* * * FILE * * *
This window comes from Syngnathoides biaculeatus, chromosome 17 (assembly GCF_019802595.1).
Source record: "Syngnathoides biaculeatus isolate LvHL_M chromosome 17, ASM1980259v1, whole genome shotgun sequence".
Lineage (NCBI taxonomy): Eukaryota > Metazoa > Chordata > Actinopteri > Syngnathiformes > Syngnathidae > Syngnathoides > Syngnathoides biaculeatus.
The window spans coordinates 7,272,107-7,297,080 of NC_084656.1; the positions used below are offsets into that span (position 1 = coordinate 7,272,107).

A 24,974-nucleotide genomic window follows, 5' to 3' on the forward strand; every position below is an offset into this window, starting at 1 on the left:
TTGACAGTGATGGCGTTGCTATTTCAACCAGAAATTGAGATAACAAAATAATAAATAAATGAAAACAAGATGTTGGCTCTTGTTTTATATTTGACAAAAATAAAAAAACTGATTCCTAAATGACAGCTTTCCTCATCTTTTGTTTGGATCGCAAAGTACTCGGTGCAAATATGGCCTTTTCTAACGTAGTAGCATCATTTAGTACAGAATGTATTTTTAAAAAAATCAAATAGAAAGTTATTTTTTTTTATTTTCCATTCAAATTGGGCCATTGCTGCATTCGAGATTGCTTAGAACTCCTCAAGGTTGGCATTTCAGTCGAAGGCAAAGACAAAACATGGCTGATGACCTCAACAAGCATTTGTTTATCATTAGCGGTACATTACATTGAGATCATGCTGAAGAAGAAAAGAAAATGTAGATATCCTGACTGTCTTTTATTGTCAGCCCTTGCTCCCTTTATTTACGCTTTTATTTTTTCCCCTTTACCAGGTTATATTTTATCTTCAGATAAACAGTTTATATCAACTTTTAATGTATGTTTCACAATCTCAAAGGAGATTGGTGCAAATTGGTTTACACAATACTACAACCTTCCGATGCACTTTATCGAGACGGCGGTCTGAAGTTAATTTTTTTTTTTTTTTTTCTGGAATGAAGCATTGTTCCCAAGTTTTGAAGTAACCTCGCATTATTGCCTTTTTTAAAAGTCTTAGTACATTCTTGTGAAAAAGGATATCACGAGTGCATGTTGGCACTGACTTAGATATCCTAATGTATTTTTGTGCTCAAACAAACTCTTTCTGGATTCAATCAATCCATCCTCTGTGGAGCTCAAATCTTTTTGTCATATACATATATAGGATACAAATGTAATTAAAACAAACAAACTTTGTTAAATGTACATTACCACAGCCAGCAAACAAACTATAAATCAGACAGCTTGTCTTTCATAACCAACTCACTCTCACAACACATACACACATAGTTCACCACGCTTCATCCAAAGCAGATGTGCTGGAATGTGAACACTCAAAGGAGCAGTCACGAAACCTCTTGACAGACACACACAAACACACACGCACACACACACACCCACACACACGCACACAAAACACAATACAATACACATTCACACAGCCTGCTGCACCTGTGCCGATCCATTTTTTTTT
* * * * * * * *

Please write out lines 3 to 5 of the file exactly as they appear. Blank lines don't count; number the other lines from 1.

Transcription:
Lineage (NCBI taxonomy): Eukaryota > Metazoa > Chordata > Actinopteri > Syngnathiformes > Syngnathidae > Syngnathoides > Syngnathoides biaculeatus.
The window spans coordinates 7,272,107-7,297,080 of NC_084656.1; the positions used below are offsets into that span (position 1 = coordinate 7,272,107).

A 24,974-nucleotide genomic window follows, 5' to 3' on the forward strand; every position below is an offset into this window, starting at 1 on the left: